What do you want to do in retirement? The first step that I recommend taking is determining what retirement looks like to you. Previous generations used retirement to slow down life. The extent of their retirement may have been watching television and taking an annual cruise. As they have with so many other things, Baby Boomers are rebelling against the standard and redefining retirement. Many retirees are now starting new careers, working part time, volunteering, playing golf, or traveling the globe.
There is no wrong way to retire, so create your own vision. When you decide, what retirement looks like for you, try to estimate an annual price tag. You may find that your expenses will be vastly different than your friends’ or coworkers’ – which is okay. It’s your life, and you’ve worked hard to enjoy it.
How much income will you need? Retirement articles often state that the “average” retiree needs 70 to 80% of his or her current income in retirement. These figures are just that: average. Today you likely spend 40, 50, 60 hours or more between commuting and your typical work week. When you retire, you may fill that void with an activity that comes with a significant price tag.
Those same articles may also state that you will pay less in taxes during retirement. Ask anyone you know who has retired, and they may tell you that taxes are still a high priority for them. When you retire, your home may be paid off (or nearly so), you will no longer be adding to your retirement plan, and any children you may have are no longer at home (hopefully). To complicate matters, the income you receive from your 401k and pension may be taxable. If your deductions have decreased and your expenses have remained the same, you might pay more in taxes during retirement than you do today.
Where will you get the income? Unless you have a pension, the bulk of your income will likely be generated by your retirement plan (401k, TSP, 457, or 403b). Because you may need income for more than 20 years, you may decide to continue with a diversified portfolio of equity and fixed-income investments. Many people assume that this portfolio will provide them with at least a 7% return, so they immediately begin withdrawing 7% from their retirement accounts.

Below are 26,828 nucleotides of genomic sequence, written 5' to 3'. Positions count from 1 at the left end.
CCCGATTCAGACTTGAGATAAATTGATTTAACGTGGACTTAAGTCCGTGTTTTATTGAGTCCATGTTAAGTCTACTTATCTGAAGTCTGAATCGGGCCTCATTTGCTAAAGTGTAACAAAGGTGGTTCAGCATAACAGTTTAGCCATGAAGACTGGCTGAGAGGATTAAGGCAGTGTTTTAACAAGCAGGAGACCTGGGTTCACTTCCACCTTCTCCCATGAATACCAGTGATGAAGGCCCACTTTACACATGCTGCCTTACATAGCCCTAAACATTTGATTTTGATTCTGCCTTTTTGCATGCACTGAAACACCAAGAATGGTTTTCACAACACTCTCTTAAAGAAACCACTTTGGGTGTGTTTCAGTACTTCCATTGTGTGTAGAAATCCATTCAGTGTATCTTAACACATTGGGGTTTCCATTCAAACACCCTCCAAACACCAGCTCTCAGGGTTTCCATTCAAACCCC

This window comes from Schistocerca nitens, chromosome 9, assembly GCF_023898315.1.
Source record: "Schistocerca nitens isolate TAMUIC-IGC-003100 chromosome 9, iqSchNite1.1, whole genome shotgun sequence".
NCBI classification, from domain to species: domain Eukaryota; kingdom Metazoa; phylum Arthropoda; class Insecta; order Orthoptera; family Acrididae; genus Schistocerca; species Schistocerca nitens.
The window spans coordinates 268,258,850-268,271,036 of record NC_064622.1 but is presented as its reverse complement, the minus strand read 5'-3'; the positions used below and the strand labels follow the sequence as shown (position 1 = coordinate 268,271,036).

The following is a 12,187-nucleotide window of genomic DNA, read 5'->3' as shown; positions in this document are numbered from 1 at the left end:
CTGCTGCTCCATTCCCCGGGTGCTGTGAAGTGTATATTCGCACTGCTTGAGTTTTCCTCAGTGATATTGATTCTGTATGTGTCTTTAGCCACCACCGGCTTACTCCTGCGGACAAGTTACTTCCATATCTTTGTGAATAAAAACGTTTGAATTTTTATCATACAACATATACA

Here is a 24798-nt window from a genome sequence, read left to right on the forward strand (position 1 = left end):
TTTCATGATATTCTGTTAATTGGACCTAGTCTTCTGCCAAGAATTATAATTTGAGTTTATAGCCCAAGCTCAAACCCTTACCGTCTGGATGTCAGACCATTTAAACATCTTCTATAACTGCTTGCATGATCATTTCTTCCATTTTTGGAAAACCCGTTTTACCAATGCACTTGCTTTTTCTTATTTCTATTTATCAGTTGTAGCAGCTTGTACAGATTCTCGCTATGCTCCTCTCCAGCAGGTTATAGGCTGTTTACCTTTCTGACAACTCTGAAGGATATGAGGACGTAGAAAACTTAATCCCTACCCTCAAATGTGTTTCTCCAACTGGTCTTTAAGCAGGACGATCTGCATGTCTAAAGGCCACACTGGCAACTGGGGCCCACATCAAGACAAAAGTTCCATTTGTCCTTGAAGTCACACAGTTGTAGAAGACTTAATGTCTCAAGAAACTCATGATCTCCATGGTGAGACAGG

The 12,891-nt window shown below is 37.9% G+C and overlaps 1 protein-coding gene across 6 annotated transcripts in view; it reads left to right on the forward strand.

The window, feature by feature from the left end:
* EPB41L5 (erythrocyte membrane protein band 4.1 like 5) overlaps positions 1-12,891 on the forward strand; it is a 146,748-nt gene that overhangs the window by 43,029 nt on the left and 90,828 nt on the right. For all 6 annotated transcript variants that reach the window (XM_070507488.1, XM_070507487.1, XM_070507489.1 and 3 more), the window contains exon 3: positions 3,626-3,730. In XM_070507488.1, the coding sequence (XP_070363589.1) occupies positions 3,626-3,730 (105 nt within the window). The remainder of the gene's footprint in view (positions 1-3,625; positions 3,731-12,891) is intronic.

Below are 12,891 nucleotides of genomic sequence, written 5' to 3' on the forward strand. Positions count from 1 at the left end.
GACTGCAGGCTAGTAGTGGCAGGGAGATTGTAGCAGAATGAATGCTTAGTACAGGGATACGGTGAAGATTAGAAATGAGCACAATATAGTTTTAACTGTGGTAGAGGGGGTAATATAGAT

While receiving an average return of 7% on your investments might be feasible, this income strategy fails to plan for market downturns and inflation. If the stock market has shown us anything over the past ten years, it’s that you can see tremendous gains or significant losses in a very brief period of time.
Inflation can also play a factor. If you withdraw 7% per year and earn 7% per year, the only way you will be able to meet cost of living increases will be tapping into your principal. While most retirees find withdrawing their principal acceptable, this is not something that you will likely want occurring early in retirement.
What about Social Security? This depends on your age and faith in the government’s plans for the future. I’ve found that many people in their late 50s plan on receiving Social Security and they include it in their retirement projections.
People 55 and younger have less confidence in Social Security. Some count on receiving half of their projected benefit while others, especially those younger than 50, leave Social Security out of their projections. The latter believe that if they receive Social Security it will either augment their lifestyle or increase their retirement security.
Once again, the decision is a personal one. If you are 55 or younger and have a firm belief that Social Security will exist in your retirement years, I suggest that you cautiously estimate your benefits.
When can you afford to retire? To calculate your retirement date, you need to estimate your life expectancy. Due to the advances in medical care, many now believe that projecting out to age 90 or 95 is a wise decision. I tell my clients not to worry about the date as we’ll meet once or twice between now and then. It always gets a laugh, but the joke touches one of the essential elements of your retirement plan: review your plan on a regular basis.
Another must is discussing your retirement plans with your partner/spouse. While it won’t be affordable for everyone, many want to retire in the same year as their partner/spouse. The affordability gap may be a result of a significant age difference, and age effects how we prepare for retirement. Younger investors are more likely to accept ups and downs in the market as they have a longer time horizon. Additionally, they have more time to accumulate funds. For those who are approaching retirement, the focus shifts from building to protecting their assets. You may want to find a solution that allows you both to enjoy retirement while you are young, active, and healthy.
After you assess your goals, expenses, assets, and income, you should be able to determine when you can afford to retire. In some cases, this may mean that you can retire sooner than you anticipated. For those who need to push back retirement, other options exist. By decreasing your expenses, starting a new career, and/or working part time, retirement might be affordable at a more desirable age.
Remember, retirement is unique to each individual/couple. Determine what you want for yourself and create a strategy around your goals.